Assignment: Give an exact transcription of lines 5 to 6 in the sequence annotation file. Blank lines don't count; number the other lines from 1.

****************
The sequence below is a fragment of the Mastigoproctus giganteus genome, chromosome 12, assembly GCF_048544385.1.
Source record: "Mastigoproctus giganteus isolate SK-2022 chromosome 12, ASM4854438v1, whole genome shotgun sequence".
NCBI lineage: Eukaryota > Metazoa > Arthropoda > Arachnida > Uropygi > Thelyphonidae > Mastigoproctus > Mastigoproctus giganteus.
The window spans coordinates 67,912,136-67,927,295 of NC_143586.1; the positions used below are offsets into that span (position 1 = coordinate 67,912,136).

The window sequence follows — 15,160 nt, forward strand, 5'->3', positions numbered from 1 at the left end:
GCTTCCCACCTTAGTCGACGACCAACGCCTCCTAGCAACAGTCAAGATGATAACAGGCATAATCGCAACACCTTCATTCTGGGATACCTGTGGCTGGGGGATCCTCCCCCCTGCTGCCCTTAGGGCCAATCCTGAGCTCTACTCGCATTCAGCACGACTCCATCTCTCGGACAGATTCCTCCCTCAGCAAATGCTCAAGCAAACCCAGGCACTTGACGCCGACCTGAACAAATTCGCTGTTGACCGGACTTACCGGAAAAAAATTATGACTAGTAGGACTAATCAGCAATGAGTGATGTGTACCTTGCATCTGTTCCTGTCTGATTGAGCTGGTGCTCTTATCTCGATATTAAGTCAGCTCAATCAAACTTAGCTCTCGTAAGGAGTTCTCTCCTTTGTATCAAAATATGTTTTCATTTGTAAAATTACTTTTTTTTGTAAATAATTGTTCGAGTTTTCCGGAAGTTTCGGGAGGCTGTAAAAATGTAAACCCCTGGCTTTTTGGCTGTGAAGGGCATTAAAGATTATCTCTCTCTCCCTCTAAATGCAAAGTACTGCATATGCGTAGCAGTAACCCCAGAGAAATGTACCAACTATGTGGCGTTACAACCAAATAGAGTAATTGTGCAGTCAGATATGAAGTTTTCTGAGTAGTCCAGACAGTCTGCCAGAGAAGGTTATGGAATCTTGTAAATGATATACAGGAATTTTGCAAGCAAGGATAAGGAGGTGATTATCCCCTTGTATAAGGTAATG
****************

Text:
The window sequence follows — 15,160 nt, forward strand, 5'->3', positions numbered from 1 at the left end:
GCTTCCCACCTTAGTCGACGACCAACGCCTCCTAGCAACAGTCAAGATGATAACAGGCATAATCGCAACACCTTCATTCTGGGATACCTGTGGCTGGGGGATCCTCCCCCCTGCTGCCCTTAGGGCCAATCCTGAGCTCTACTCGCATTCAGCACGACTCCATCTCTCGGACAGATTCCTCCCTCAGCAAATGCTCAAGCAAACCCAGGCACTTGACGCCGACCTGAACAAATTCGCTGTTGACCGGACTTACCGGAAAAAAATTATGACTAGTAGGACTAATCAGCAATGAGTGATGTGTACCTTGCATCTGTTCCTGTCTGATTGAGCTGGTGCTCTTATCTCGATATTAAGTCAGCTCAATCAAACTTAGCTCTCGTAAGGAGTTCTCTCCTTTGTATCAAAATATGTTTTCATTTGTAAAATTACTTTTTTTTGTAAATAATTGTTCGAGTTTTCCGGAAGTTTCGGGAGGCTGTAAAAATGTAAACCCCTGGCTTTTTGGCTGTGAAGGGCATTAAAGATTATCTCTCTCTCCCTCTAAATGCAAAGTACTGCATATGCGTAGCAGTAACCCCAGAGAAATGTACCAACTATGTGGCGTTACAACCAAATAGAGTAATTGTGCAGTCAGATATGAAGTTTTCTGAGTAGTCCAGACAGTCTGCCAGAGAAGGTTATGGAATCTTGTAAATGATATACAGGAATTTTGCAAGCAAGGATAAGGAGGTGATTATCCCCTTGTATAAGGTAATG